Heritage Buildings and Cultural Heritage Places Recovery Programme
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Heritage buildings, places and spaces - streetscapes and parks - are integral to Christchurch’s distinctive urban fabric and design. Heritage places provide employment and venues for cultural activities, recreation and tourism.
The objective is to achieve an appropriate balance between:
- retaining heritage buildings and places as an important part of greater Christchurch’s / Waitaha’s identity
- the need for the wider earthquake recovery to proceed quickly and within available funding.
- greater Christchurch’s economic and cultural recovery is supported by the contribution of heritage buildings and places to a strong sense of local identity, a quality urban environment and the tourism sector
- heritage recovery recognises and celebrates Ngāi Tahu’s heritage
- heritage buildings and places are adapted to new uses, where appropriate, to ensure they have an ongoing function
- heritage materials are retrieved safely to enable their reuse, and a sample of Christchurch’s archaeological heritage is recovered through excavation
- heritage agencies assist owners where a collaborative approach helps to ensure:
- damaged buildings are assessed according to international best practice (so that owners can determine the best options for them)
- owners of restorable heritage buildings can undertake repairs and make their buildings safe in the short term, and can restore or redevelop buildings based on the best available information
- owners of restorable heritage buildings can strengthen their buildings to appropriate standards.
Balancing opportunities and challenges
In summary, heritage recovery presents opportunities to:
- capitalise on the economic, social, cultural, historic and aesthetic benefits of heritage buildings and places
- ensure heritage buildings and places remain as points of recognition and continuity in an altered environment
- recognise the financial investment the public has already made in retaining heritage buildings and places (through the funding public bodies have provided to owners)
- recognise more fully Ngāi Tahu heritage in greater Christchurch
- ensure heritage buildings are strengthened and safe.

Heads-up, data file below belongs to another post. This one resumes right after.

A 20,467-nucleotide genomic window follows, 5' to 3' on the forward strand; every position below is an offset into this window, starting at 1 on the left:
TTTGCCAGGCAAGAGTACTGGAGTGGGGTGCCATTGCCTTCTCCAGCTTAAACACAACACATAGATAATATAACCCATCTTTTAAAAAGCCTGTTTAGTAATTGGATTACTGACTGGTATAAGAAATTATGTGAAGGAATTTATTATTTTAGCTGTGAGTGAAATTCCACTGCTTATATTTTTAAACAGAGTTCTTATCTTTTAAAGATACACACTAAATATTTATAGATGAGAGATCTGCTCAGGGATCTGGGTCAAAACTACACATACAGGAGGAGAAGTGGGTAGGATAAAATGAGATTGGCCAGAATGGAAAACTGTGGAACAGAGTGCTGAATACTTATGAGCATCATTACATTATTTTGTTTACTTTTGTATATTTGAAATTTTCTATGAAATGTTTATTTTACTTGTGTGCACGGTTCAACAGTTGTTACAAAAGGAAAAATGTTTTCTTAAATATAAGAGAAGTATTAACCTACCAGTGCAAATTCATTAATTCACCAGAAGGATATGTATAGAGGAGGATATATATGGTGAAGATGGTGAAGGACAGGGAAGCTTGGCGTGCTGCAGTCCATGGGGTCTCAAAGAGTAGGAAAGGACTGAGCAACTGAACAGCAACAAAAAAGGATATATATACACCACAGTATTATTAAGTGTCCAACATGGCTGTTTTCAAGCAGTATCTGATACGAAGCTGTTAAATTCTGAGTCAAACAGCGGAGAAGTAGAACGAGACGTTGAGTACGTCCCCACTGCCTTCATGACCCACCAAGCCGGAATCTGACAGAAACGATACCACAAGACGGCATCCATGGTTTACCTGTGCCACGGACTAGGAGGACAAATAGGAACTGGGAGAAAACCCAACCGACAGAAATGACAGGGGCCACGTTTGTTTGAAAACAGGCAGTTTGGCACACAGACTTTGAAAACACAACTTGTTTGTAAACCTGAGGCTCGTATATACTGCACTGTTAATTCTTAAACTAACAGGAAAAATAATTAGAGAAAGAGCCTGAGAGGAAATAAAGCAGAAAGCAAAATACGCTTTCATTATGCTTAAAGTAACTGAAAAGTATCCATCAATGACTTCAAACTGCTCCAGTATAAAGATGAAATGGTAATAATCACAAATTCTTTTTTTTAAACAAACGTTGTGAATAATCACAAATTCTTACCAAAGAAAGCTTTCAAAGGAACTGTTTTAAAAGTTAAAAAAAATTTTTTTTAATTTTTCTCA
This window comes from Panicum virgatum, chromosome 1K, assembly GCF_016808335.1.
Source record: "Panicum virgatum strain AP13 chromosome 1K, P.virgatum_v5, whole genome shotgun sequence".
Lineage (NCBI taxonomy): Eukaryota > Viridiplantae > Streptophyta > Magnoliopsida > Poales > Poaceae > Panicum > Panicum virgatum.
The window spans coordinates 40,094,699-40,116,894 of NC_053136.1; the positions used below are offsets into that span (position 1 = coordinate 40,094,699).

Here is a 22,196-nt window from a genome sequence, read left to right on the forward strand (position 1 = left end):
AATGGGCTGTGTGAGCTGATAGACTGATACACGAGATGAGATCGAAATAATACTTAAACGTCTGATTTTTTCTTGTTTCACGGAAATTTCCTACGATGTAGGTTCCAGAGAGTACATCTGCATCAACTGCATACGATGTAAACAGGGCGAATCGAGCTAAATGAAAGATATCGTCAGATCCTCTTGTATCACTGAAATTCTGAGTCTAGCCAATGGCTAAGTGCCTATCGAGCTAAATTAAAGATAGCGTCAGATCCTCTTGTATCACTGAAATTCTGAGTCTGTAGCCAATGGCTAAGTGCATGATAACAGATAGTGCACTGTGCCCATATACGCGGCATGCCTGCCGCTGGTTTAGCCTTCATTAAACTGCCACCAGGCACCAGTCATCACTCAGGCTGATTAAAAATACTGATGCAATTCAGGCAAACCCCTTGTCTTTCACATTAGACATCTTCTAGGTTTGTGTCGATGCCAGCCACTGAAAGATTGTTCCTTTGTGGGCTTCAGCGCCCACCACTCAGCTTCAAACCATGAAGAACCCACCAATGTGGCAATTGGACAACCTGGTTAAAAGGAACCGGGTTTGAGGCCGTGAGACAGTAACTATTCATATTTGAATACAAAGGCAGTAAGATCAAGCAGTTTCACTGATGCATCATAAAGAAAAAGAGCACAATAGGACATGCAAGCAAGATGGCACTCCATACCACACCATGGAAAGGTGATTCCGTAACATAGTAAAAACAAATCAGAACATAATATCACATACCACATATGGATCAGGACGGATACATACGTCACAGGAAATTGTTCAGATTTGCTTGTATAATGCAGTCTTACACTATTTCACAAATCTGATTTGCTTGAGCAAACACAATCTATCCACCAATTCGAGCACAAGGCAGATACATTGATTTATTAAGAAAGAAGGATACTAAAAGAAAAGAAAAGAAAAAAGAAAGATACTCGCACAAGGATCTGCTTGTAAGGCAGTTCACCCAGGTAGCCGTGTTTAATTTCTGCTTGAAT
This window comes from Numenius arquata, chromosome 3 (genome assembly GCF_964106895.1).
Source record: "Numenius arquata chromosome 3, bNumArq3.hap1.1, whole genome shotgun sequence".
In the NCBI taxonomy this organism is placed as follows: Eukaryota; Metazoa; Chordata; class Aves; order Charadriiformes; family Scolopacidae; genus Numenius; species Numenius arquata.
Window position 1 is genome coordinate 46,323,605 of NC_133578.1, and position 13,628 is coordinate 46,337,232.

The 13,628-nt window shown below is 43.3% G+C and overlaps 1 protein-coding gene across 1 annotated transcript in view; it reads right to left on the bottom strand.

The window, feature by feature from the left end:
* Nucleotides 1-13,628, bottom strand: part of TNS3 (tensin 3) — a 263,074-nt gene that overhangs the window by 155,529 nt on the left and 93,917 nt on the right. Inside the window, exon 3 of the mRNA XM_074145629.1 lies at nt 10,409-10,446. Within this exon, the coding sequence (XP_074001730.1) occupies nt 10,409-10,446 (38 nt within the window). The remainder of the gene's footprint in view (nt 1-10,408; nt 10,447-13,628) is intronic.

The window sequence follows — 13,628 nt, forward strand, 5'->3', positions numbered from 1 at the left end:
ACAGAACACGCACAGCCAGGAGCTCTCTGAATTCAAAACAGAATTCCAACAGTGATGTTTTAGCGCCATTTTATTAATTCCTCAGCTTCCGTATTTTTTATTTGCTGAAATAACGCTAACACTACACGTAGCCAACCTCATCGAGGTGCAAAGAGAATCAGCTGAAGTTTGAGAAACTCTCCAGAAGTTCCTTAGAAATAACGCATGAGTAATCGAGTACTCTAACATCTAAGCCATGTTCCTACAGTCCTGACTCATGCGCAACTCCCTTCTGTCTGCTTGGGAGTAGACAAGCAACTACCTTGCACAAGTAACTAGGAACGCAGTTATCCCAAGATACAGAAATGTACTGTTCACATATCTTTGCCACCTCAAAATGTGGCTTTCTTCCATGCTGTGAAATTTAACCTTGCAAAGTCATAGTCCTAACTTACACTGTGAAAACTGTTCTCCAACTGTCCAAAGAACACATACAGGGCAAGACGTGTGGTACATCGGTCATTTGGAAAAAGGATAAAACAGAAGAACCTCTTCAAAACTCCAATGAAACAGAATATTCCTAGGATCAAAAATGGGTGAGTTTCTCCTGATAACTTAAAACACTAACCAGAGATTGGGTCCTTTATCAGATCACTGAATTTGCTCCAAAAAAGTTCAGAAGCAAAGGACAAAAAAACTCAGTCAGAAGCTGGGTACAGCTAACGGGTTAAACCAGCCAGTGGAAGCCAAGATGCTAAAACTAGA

At the same time, the recovery process presents very significant challenges that need to be balanced against heritage objectives such as:
- the need for the recovery to proceed quickly and within available funding
- the amount of damage that has occurred and the continuing aftershocks
- securing insurance cover for heritage buildings and the work that is needed to restore and strengthen them.
A broad range of heritage will be considered as part of the programme, such as:
- heritage buildings, including heritage bridges, memorials and other built structures
- archaeological sites
- heritage spaces and landscapes such as Cathedral, Victoria, Latimer and Cranmer Squares
- places of cultural significance to Ngāi Tahu, including wāhi tapu and wāhi taonga areas.
Heritage buildings and places may be in public or private ownership. No conservation or development project proposed by a property owner will be included in the work programme without the consent of the owner (and Ngāi Tahu where Ngāi Tahu heritage is affected).
A wide range of approaches to heritage retention will be encouraged, the particular approach being selected on a case-by-case basis. The work programme will recognise and provide for Ngāi Tahu heritage values and legacy stories, particularly at sites of significance to Ngāi Tahu, in consultation with Ngāi Tahu Papatipu Rūnanga.
The International Council on Monuments and Sites (ICOMOS) New Zealand Charter 2010 provides useful guidance.
The approaches property owners may adopt include:
- stabilising structures and making them safe
- repairing, maintaining, restoring and reconstructing structures
- adapting buildings to new uses (known as adaptive reuse)
- retaining damaged heritage buildings as ruins, subject to public safety objectives being met
- reusing parts of heritage buildings in new structures
- relocating heritage buildings from damaged to more stable land if this enables buildings to be conserved that would not otherwise be saved
- making additions in modern styles where this approach facilitates conservation and does not detract from the cultural heritage value of a heritage building or place.
In addition, owners may wish to consider replicating destroyed heritage fabric where a strong case can be made that this approach will contribute to cultural heritage value.
The Heritage Recovery Programme will recognise and provide for Ngāi Tahu heritage values and legacy stories in consultation with Ngāi Tahu Papatipu Rūnanga.
An over-riding consideration will be ensuring heritage buildings and places are resilient and safe in the event of natural disasters.
Central and local government incentives are available and assistance will be provided where possible. The government is matching donations to the Canterbury Earthquake Heritage Building Fund Trust (up to a maximum of $5 million), and MCH is helping the trust to boost its fundraising efforts.